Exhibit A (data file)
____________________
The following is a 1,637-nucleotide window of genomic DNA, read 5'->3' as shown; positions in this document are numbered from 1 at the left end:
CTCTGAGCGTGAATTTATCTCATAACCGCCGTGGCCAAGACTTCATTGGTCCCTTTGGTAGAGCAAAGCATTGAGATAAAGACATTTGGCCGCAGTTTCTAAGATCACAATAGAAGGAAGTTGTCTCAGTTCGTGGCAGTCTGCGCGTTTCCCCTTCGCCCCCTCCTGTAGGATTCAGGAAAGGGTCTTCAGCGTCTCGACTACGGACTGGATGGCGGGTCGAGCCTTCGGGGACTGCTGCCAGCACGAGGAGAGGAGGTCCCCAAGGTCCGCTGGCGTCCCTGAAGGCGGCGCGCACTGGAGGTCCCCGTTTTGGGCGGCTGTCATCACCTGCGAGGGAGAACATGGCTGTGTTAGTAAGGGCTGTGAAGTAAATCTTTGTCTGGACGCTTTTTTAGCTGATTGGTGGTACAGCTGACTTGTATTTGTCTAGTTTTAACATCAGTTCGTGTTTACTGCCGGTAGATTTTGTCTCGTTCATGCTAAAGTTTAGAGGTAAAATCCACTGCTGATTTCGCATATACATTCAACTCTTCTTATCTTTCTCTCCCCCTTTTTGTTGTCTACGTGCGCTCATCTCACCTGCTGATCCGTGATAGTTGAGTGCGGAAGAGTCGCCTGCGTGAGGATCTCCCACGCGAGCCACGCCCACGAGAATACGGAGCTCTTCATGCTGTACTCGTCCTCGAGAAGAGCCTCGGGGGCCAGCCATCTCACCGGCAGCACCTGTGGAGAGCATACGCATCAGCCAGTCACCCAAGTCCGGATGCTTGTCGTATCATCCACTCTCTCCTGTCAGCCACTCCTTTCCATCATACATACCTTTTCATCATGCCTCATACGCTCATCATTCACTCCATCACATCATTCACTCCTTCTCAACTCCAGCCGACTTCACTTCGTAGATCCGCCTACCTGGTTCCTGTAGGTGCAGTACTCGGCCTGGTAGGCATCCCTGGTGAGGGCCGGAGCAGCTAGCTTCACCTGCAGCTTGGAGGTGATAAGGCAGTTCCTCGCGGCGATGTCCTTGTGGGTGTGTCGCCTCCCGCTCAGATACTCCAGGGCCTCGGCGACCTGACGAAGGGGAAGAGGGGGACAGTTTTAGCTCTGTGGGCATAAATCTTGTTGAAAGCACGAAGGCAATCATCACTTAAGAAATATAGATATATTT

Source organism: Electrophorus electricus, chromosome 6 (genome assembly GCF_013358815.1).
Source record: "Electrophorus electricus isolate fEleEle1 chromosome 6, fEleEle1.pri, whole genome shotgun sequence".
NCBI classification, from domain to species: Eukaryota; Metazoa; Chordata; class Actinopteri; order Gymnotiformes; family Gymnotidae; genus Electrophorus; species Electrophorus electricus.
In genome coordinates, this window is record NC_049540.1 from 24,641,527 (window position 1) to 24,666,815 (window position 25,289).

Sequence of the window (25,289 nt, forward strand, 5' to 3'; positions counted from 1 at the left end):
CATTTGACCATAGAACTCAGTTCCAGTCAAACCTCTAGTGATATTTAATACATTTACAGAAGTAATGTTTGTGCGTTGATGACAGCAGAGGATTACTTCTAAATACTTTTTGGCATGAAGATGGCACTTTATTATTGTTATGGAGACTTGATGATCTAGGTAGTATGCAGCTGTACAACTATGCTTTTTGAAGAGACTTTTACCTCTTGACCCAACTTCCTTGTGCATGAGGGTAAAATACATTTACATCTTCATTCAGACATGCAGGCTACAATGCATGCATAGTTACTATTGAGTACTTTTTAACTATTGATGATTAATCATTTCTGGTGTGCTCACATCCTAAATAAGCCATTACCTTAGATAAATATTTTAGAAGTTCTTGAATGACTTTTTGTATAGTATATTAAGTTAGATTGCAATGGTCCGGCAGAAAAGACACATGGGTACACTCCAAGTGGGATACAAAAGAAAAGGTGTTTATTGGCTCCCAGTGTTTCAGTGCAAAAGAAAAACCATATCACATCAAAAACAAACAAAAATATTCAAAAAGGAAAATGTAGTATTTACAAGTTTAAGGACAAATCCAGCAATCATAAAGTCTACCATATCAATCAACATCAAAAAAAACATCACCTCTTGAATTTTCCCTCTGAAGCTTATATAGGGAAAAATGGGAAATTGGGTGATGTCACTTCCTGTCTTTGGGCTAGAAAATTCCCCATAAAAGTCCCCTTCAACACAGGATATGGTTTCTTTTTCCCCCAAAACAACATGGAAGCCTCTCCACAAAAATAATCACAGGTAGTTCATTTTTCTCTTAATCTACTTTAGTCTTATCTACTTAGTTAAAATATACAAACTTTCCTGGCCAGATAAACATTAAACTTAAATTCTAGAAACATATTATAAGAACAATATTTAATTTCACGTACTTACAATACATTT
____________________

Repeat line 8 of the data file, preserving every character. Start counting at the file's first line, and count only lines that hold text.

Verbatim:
CATTTGACCATAGAACTCAGTTCCAGTCAAACCTCTAGTGATATTTAATACATTTACAGAAGTAATGTTTGTGCGTTGATGACAGCAGAGGATTACTTCTAAATACTTTTTGGCATGAAGATGGCACTTTATTATTGTTATGGAGACTTGATGATCTAGGTAGTATGCAGCTGTACAACTATGCTTTTTGAAGAGACTTTTACCTCTTGACCCAACTTCCTTGTGCATGAGGGTAAAATACATTTACATCTTCATTCAGACATGCAGGCTACAATGCATGCATAGTTACTATTGAGTACTTTTTAACTATTGATGATTAATCATTTCTGGTGTGCTCACATCCTAAATAAGCCATTACCTTAGATAAATATTTTAGAAGTTCTTGAATGACTTTTTGTATAGTATATTAAGTTAGATTGCAATGGTCCGGCAGAAAAGACACATGGGTACACTCCAAGTGGGATACAAAAGAAAAGGTGTTTATTGGCTCCCAGTGTTTCAGTGCAAAAGAAAAACCATATCACATCAAAAACAAACAAAAATATTCAAAAAGGAAAATGTAGTATTTACAAGTTTAAGGACAAATCCAGCAATCATAAAGTCTACCATATCAATCAACATCAAAAAAAACATCACCTCTTGAATTTTCCCTCTGAAGCTTATATAGGGAAAAATGGGAAATTGGGTGATGTCACTTCCTGTCTTTGGGCTAGAAAATTCCCCATAAAAGTCCCCTTCAACACAGGATATGGTTTCTTTTTCCCCCAAAACAACATGGAAGCCTCTCCACAAAAATAATCACAGGTAGTTCATTTTTCTCTTAATCTACTTTAGTCTTATCTACTTAGTTAAAATATACAAACTTTCCTGGCCAGATAAACATTAAACTTAAATTCTAGAAACATATTATAAGAACAATATTTAATTTCACGTACTTACAATACATTT